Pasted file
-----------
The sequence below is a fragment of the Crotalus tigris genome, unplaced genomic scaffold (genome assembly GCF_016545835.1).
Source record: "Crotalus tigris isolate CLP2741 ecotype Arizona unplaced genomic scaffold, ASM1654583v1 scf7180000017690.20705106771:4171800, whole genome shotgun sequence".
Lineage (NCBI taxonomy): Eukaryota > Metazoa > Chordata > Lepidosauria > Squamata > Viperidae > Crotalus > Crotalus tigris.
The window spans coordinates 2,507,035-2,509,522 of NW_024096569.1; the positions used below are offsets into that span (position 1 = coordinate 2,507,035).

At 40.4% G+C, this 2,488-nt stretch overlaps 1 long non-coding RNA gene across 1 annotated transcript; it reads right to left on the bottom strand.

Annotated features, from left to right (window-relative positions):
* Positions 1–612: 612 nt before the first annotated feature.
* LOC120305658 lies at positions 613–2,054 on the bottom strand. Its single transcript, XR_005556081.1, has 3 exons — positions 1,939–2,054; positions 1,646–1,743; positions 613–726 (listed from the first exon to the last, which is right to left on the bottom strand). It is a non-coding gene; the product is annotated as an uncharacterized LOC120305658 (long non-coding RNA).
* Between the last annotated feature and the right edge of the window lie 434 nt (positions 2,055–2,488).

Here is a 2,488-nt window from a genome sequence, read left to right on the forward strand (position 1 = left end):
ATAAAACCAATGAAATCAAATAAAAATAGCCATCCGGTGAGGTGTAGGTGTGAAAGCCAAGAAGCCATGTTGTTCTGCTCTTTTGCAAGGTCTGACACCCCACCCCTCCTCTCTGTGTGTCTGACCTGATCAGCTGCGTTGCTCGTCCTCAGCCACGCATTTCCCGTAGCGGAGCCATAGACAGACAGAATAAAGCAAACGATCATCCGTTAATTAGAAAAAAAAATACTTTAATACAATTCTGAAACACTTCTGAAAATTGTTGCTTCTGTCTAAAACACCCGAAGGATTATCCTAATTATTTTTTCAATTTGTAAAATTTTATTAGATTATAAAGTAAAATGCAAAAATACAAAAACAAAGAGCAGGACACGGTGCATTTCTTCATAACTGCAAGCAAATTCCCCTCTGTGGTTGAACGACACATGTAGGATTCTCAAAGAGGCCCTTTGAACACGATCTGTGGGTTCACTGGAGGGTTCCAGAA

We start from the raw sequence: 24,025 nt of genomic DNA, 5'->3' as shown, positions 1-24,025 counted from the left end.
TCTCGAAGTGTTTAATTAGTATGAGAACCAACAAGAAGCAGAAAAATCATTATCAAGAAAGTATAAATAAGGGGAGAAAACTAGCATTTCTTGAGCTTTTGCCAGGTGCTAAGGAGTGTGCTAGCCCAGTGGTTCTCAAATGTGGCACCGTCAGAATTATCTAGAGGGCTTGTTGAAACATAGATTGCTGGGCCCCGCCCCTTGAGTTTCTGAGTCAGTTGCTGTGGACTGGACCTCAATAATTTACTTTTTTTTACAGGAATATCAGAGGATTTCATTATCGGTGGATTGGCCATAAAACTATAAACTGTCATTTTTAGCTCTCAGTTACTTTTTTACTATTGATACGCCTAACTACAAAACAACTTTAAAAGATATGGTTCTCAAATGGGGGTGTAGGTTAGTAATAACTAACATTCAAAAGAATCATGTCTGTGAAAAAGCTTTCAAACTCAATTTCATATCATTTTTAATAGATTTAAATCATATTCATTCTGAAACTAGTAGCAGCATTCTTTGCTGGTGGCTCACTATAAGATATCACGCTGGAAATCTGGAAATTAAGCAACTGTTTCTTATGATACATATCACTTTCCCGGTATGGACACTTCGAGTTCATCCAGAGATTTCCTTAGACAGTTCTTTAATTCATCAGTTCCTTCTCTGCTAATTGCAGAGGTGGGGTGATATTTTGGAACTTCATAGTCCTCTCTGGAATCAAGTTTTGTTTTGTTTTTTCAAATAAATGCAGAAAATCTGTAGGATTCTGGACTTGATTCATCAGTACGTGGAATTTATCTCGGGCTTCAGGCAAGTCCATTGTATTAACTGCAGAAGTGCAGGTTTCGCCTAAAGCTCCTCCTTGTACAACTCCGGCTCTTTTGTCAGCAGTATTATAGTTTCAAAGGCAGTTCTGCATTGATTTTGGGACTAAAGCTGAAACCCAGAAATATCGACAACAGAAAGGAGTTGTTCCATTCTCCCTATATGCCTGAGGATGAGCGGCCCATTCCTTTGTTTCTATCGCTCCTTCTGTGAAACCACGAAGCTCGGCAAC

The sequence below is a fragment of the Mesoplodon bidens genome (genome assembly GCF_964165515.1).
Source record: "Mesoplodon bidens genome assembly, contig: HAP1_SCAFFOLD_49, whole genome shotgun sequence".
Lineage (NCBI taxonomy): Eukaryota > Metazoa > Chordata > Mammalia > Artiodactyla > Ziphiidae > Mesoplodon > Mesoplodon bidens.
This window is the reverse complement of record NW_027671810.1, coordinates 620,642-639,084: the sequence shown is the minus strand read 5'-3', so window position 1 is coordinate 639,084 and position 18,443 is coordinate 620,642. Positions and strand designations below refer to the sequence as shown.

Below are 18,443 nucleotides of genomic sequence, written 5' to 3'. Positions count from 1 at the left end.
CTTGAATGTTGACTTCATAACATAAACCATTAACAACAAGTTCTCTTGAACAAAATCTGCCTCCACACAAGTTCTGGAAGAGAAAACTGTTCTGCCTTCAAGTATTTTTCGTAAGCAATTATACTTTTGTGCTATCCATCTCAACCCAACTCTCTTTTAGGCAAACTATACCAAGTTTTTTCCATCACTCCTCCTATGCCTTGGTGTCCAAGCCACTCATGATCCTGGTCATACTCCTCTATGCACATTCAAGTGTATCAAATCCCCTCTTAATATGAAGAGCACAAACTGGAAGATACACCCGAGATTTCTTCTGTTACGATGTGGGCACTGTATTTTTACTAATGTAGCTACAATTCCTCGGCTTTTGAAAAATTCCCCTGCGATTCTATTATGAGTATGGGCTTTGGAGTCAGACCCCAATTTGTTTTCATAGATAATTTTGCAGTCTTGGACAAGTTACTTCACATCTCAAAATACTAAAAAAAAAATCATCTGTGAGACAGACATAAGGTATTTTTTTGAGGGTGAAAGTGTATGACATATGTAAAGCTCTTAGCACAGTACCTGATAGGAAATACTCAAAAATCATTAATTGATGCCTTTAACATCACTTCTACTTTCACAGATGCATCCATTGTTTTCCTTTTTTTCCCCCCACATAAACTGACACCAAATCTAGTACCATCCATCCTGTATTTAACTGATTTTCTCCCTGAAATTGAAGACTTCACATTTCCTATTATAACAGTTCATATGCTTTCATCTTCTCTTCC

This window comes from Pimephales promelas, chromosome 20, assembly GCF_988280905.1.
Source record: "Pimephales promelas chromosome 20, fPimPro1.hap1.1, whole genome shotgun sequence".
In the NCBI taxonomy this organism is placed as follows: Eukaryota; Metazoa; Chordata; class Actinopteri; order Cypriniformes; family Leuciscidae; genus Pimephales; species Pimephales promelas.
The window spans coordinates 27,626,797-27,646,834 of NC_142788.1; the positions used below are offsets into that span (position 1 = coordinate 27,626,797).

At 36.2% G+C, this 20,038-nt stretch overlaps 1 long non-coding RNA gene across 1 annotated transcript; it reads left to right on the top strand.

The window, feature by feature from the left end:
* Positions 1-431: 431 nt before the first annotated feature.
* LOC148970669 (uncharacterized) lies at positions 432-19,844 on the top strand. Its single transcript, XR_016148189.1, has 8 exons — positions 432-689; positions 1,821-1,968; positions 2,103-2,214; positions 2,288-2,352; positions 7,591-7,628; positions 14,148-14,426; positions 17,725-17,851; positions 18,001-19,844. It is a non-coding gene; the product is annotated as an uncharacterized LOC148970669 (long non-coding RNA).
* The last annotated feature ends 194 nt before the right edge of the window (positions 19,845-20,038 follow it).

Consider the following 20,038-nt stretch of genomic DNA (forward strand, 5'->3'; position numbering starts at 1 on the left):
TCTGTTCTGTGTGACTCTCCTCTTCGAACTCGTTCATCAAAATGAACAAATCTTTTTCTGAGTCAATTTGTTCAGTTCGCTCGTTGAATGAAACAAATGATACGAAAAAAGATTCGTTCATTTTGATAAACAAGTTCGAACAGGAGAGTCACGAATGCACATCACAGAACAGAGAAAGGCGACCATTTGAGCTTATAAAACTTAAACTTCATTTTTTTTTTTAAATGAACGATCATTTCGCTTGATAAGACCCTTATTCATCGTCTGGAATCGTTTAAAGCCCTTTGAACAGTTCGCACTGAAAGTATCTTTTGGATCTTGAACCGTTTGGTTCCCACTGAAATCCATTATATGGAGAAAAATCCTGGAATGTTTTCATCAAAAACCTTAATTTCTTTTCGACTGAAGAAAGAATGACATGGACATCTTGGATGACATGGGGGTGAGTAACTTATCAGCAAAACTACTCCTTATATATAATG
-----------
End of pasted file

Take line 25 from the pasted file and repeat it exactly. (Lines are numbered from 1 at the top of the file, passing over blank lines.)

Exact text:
The window, feature by feature from the left end: